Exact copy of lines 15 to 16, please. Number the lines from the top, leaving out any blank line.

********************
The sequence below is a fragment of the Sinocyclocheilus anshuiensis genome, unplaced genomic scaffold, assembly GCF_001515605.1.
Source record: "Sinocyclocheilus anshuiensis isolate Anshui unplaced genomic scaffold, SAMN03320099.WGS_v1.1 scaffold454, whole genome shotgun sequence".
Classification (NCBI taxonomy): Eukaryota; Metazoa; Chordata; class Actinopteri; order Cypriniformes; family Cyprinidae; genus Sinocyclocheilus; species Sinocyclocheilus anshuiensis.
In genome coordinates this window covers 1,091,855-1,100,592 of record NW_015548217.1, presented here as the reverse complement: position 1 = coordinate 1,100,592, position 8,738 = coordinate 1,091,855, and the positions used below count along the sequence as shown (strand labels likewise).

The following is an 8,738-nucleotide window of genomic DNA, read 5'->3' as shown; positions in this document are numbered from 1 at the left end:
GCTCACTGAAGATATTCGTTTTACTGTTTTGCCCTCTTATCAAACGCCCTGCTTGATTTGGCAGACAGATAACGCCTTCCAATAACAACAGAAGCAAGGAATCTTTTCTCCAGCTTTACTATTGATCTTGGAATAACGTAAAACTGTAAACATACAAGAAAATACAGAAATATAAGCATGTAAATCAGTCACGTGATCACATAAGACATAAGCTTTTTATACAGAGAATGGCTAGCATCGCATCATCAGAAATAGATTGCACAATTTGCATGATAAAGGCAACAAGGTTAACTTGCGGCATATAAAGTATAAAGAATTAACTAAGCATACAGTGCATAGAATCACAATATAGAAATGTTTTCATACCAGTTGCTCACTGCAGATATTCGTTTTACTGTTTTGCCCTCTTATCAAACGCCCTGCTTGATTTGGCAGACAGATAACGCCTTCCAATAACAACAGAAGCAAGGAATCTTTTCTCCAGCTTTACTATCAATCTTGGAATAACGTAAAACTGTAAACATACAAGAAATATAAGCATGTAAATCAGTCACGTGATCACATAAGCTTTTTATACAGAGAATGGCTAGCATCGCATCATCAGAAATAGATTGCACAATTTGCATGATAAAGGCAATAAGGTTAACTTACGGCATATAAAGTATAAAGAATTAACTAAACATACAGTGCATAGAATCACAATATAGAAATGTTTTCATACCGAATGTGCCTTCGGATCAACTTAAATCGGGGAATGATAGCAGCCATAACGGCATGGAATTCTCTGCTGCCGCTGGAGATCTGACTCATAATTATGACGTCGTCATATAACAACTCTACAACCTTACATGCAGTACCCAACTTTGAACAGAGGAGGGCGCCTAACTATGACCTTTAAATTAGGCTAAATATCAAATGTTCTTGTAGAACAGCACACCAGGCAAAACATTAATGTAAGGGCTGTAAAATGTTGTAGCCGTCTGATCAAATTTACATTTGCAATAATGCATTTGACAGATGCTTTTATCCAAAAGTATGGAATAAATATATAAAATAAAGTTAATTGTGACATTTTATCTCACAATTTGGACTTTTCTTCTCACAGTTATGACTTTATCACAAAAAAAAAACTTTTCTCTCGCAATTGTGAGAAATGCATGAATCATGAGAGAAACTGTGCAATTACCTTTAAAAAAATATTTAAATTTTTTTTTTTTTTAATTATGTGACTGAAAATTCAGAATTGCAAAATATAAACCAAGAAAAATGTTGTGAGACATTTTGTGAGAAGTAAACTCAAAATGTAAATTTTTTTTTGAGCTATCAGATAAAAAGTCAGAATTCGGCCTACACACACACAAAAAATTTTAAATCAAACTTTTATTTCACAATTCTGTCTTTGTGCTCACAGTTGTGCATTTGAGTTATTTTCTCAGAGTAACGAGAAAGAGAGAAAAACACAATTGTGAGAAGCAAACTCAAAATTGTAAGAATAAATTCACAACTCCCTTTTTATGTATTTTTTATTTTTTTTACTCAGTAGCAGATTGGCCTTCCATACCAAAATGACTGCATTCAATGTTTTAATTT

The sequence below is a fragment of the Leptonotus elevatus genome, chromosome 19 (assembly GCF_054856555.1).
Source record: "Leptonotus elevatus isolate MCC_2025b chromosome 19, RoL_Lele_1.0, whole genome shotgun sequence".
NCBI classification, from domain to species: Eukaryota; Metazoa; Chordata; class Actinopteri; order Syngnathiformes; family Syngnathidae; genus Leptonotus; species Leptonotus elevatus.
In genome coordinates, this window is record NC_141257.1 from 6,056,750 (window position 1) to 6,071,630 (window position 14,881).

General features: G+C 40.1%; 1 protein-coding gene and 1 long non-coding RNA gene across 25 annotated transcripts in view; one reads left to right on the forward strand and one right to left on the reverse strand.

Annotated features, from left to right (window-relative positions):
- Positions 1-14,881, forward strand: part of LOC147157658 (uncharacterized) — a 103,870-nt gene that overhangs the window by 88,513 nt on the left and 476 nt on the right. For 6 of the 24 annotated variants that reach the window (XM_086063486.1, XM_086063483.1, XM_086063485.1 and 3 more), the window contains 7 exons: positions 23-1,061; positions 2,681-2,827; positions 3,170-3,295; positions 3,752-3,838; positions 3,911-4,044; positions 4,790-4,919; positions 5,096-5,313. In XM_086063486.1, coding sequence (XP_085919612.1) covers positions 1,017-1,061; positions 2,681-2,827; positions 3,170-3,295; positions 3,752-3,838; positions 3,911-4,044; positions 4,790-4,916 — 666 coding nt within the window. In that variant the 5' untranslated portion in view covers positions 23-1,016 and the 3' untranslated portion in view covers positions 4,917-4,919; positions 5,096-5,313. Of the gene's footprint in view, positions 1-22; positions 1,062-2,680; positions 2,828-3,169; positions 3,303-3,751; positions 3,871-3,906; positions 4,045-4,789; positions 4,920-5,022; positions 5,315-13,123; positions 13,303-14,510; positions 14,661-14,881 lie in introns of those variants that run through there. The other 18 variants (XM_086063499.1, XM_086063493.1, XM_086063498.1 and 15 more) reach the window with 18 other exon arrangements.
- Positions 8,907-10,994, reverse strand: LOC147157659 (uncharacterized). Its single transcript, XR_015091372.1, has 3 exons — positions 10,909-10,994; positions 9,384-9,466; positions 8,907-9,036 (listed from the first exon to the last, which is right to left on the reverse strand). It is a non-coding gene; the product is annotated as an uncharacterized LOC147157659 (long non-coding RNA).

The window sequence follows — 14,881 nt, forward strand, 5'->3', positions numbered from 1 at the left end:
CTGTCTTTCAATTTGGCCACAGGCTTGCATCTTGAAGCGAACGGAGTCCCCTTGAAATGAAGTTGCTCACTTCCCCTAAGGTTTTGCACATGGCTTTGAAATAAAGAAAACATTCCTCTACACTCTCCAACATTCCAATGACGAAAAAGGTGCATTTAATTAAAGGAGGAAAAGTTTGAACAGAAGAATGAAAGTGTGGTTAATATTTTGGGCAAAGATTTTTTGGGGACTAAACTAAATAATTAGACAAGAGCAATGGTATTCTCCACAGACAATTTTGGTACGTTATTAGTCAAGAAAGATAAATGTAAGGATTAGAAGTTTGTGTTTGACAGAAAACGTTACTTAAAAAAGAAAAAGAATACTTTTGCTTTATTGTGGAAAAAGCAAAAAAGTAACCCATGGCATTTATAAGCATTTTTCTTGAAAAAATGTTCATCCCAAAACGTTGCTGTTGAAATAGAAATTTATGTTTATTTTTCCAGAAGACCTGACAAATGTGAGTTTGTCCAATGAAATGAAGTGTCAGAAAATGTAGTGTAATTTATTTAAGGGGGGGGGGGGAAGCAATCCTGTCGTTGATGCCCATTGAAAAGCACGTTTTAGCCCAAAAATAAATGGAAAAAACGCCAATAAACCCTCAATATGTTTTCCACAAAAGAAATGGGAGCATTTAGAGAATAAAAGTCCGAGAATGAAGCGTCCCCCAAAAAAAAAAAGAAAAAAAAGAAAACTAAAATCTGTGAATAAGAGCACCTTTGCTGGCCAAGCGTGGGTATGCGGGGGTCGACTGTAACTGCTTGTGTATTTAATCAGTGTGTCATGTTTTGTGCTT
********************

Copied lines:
The window sequence follows — 14,881 nt, forward strand, 5'->3', positions numbered from 1 at the left end:
CTGTCTTTCAATTTGGCCACAGGCTTGCATCTTGAAGCGAACGGAGTCCCCTTGAAATGAAGTTGCTCACTTCCCCTAAGGTTTTGCACATGGCTTTGAAATAAAGAAAACATTCCTCTACACTCTCCAACATTCCAATGACGAAAAAGGTGCATTTAATTAAAGGAGGAAAAGTTTGAACAGAAGAATGAAAGTGTGGTTAATATTTTGGGCAAAGATTTTTTGGGGACTAAACTAAATAATTAGACAAGAGCAATGGTATTCTCCACAGACAATTTTGGTACGTTATTAGTCAAGAAAGATAAATGTAAGGATTAGAAGTTTGTGTTTGACAGAAAACGTTACTTAAAAAAGAAAAAGAATACTTTTGCTTTATTGTGGAAAAAGCAAAAAAGTAACCCATGGCATTTATAAGCATTTTTCTTGAAAAAATGTTCATCCCAAAACGTTGCTGTTGAAATAGAAATTTATGTTTATTTTTCCAGAAGACCTGACAAATGTGAGTTTGTCCAATGAAATGAAGTGTCAGAAAATGTAGTGTAATTTATTTAAGGGGGGGGGGGGAAGCAATCCTGTCGTTGATGCCCATTGAAAAGCACGTTTTAGCCCAAAAATAAATGGAAAAAACGCCAATAAACCCTCAATATGTTTTCCACAAAAGAAATGGGAGCATTTAGAGAATAAAAGTCCGAGAATGAAGCGTCCCCCAAAAAAAAAAAGAAAAAAAAGAAAACTAAAATCTGTGAATAAGAGCACCTTTGCTGGCCAAGCGTGGGTATGCGGGGGTCGACTGTAACTGCTTGTGTATTTAATCAGTGTGTCATGTTTTGTGCTT